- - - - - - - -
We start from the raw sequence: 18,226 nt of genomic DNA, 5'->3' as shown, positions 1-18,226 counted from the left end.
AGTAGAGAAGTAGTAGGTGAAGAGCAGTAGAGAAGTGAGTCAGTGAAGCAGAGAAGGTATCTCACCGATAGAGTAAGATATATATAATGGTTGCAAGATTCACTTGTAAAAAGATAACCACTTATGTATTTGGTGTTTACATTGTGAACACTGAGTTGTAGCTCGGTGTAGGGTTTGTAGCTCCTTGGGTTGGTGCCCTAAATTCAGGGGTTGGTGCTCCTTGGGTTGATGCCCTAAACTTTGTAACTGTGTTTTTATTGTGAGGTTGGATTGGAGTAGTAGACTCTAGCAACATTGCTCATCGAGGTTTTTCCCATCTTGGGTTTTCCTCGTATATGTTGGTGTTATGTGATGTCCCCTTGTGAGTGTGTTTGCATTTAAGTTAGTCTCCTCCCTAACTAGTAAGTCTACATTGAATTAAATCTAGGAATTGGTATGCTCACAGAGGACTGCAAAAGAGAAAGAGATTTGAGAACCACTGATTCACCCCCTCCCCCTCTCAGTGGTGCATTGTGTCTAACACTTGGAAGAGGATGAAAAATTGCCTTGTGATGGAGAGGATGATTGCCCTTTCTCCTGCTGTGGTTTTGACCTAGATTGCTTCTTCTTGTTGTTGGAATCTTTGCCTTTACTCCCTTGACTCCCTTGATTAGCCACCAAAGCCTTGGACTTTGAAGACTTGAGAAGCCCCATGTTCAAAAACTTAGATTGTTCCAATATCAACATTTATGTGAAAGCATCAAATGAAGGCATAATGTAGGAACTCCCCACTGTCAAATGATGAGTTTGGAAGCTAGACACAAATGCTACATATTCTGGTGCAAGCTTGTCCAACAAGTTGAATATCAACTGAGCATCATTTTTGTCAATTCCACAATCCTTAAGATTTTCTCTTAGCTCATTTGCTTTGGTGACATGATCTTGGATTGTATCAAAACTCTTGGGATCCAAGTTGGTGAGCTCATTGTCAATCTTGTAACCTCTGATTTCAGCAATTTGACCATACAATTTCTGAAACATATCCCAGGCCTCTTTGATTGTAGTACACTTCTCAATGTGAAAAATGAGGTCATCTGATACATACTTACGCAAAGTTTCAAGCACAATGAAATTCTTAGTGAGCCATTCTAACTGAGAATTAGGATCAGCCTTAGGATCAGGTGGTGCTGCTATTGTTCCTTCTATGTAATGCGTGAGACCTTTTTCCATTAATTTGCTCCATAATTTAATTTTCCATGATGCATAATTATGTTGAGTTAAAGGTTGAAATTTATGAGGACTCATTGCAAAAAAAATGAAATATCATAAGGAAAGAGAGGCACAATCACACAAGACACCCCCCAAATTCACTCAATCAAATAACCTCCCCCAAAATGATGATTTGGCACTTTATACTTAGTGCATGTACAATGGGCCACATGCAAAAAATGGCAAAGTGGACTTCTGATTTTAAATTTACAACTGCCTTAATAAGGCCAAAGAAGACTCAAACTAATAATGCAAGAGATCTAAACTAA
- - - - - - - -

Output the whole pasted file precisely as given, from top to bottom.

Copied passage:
We start from the raw sequence: 18,226 nt of genomic DNA, 5'->3' as shown, positions 1-18,226 counted from the left end.
AGTAGAGAAGTAGTAGGTGAAGAGCAGTAGAGAAGTGAGTCAGTGAAGCAGAGAAGGTATCTCACCGATAGAGTAAGATATATATAATGGTTGCAAGATTCACTTGTAAAAAGATAACCACTTATGTATTTGGTGTTTACATTGTGAACACTGAGTTGTAGCTCGGTGTAGGGTTTGTAGCTCCTTGGGTTGGTGCCCTAAATTCAGGGGTTGGTGCTCCTTGGGTTGATGCCCTAAACTTTGTAACTGTGTTTTTATTGTGAGGTTGGATTGGAGTAGTAGACTCTAGCAACATTGCTCATCGAGGTTTTTCCCATCTTGGGTTTTCCTCGTATATGTTGGTGTTATGTGATGTCCCCTTGTGAGTGTGTTTGCATTTAAGTTAGTCTCCTCCCTAACTAGTAAGTCTACATTGAATTAAATCTAGGAATTGGTATGCTCACAGAGGACTGCAAAAGAGAAAGAGATTTGAGAACCACTGATTCACCCCCTCCCCCTCTCAGTGGTGCATTGTGTCTAACACTTGGAAGAGGATGAAAAATTGCCTTGTGATGGAGAGGATGATTGCCCTTTCTCCTGCTGTGGTTTTGACCTAGATTGCTTCTTCTTGTTGTTGGAATCTTTGCCTTTACTCCCTTGACTCCCTTGATTAGCCACCAAAGCCTTGGACTTTGAAGACTTGAGAAGCCCCATGTTCAAAAACTTAGATTGTTCCAATATCAACATTTATGTGAAAGCATCAAATGAAGGCATAATGTAGGAACTCCCCACTGTCAAATGATGAGTTTGGAAGCTAGACACAAATGCTACATATTCTGGTGCAAGCTTGTCCAACAAGTTGAATATCAACTGAGCATCATTTTTGTCAATTCCACAATCCTTAAGATTTTCTCTTAGCTCATTTGCTTTGGTGACATGATCTTGGATTGTATCAAAACTCTTGGGATCCAAGTTGGTGAGCTCATTGTCAATCTTGTAACCTCTGATTTCAGCAATTTGACCATACAATTTCTGAAACATATCCCAGGCCTCTTTGATTGTAGTACACTTCTCAATGTGAAAAATGAGGTCATCTGATACATACTTACGCAAAGTTTCAAGCACAATGAAATTCTTAGTGAGCCATTCTAACTGAGAATTAGGATCAGCCTTAGGATCAGGTGGTGCTGCTATTGTTCCTTCTATGTAATGCGTGAGACCTTTTTCCATTAATTTGCTCCATAATTTAATTTTCCATGATGCATAATTATGTTGAGTTAAAGGTTGAAATTTATGAGGACTCATTGCAAAAAAAATGAAATATCATAAGGAAAGAGAGGCACAATCACACAAGACACCCCCCAAATTCACTCAATCAAATAACCTCCCCCAAAATGATGATTTGGCACTTTATACTTAGTGCATGTACAATGGGCCACATGCAAAAAATGGCAAAGTGGACTTCTGATTTTAAATTTACAACTGCCTTAATAAGGCCAAAGAAGACTCAAACTAATAATGCAAGAGATCTAAACTAA